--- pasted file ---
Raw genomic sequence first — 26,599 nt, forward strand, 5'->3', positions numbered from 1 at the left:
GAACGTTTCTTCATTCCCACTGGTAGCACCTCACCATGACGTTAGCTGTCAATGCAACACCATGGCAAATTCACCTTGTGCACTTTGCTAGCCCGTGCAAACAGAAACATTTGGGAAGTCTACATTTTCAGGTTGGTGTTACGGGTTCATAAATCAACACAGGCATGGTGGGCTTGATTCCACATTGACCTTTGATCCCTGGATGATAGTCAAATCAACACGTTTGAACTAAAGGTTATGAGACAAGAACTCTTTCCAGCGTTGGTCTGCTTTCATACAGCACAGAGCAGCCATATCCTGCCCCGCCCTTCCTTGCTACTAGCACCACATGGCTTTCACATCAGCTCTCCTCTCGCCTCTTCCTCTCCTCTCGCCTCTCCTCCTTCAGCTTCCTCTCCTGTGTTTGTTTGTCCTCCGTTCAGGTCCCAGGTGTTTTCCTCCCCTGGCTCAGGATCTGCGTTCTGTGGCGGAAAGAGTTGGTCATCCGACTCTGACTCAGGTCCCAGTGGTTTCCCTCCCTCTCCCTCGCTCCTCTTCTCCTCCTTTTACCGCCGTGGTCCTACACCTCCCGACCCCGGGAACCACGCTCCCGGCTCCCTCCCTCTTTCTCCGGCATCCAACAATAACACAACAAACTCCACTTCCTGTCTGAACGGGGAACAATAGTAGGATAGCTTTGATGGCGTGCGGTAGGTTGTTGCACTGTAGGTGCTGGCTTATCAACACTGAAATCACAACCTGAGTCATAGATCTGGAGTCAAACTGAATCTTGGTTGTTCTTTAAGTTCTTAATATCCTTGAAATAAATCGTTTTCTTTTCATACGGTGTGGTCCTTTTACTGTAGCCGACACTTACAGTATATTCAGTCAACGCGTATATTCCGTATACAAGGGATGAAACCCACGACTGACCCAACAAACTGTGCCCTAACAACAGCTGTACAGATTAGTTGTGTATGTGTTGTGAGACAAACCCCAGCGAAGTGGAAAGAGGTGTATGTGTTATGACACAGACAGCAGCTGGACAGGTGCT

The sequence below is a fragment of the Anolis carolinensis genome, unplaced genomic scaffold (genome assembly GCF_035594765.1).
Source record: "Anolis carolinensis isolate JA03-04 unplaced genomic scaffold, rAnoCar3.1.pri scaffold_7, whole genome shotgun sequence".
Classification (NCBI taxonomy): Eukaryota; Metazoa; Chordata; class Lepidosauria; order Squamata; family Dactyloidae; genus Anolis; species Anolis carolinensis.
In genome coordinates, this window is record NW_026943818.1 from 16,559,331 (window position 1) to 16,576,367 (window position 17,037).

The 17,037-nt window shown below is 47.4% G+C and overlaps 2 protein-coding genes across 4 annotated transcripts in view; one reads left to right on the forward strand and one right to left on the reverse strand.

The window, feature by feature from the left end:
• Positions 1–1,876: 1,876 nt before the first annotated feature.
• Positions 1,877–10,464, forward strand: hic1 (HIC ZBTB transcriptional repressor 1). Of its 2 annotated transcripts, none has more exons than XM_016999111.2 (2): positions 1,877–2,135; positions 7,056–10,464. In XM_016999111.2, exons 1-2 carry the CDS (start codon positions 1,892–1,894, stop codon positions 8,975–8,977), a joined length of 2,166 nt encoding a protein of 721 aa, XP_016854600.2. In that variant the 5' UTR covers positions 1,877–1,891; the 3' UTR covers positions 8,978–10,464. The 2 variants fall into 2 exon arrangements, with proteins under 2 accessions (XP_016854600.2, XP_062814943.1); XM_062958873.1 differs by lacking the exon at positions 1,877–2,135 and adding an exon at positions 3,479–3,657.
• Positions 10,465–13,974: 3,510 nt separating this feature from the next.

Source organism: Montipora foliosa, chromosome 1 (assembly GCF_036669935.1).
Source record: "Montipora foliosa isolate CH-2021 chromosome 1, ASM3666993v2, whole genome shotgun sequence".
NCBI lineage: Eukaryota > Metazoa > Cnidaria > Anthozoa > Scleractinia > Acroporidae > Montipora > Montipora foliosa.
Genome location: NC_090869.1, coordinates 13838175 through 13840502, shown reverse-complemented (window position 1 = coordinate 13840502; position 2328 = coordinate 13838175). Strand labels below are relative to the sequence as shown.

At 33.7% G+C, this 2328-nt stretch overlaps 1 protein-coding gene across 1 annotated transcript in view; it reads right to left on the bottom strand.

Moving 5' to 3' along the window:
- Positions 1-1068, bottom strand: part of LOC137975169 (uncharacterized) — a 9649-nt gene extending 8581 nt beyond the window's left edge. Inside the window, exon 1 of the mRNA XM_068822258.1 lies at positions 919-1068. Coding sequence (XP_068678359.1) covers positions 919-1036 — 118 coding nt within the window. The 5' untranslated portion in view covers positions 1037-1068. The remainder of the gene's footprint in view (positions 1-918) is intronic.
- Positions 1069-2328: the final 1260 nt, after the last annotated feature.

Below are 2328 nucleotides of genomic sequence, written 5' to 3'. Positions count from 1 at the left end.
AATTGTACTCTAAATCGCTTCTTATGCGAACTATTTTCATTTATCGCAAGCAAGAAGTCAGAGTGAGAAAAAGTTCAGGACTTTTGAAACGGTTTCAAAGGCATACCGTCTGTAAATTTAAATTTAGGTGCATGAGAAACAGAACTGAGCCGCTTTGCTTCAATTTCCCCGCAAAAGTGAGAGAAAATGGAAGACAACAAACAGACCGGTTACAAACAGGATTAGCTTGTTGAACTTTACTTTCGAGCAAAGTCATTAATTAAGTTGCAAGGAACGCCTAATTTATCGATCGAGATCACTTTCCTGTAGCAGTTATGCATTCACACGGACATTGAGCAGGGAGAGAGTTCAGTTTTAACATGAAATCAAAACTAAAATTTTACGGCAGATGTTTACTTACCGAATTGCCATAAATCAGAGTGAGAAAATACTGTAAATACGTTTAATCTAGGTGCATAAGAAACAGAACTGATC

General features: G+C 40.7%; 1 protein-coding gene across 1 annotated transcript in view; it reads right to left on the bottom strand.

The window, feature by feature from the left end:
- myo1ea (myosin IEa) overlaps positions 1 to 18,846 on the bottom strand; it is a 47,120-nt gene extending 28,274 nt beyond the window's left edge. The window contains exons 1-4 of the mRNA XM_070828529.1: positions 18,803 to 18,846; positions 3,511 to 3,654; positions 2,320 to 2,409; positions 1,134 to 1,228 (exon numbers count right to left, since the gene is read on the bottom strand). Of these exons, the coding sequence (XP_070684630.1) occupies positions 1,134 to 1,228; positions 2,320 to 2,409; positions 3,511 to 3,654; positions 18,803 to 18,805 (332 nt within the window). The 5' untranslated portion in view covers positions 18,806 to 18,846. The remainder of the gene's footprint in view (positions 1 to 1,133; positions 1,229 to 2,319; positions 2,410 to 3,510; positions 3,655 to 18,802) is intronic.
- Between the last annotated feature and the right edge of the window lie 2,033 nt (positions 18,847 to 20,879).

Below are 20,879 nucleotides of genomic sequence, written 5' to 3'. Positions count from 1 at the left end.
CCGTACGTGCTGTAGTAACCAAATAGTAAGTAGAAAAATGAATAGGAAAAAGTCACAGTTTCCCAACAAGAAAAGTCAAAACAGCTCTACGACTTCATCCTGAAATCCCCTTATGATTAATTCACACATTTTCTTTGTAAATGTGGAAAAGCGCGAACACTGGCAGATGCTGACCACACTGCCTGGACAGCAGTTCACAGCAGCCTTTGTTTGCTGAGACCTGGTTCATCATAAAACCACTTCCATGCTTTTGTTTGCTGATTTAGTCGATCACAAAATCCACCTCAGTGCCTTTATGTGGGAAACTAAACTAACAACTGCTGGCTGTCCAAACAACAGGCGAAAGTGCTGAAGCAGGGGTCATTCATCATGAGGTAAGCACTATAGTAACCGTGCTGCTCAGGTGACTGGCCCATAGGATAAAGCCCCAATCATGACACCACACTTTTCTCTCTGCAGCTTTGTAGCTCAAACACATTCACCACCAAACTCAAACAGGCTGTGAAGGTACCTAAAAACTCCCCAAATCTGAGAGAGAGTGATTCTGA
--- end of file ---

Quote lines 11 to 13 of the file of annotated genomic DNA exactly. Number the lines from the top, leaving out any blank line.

• Positions 10,465–13,974: 3,510 nt separating this feature from the next.

Source organism: Montipora foliosa, chromosome 1 (assembly GCF_036669935.1).
Source record: "Montipora foliosa isolate CH-2021 chromosome 1, ASM3666993v2, whole genome shotgun sequence".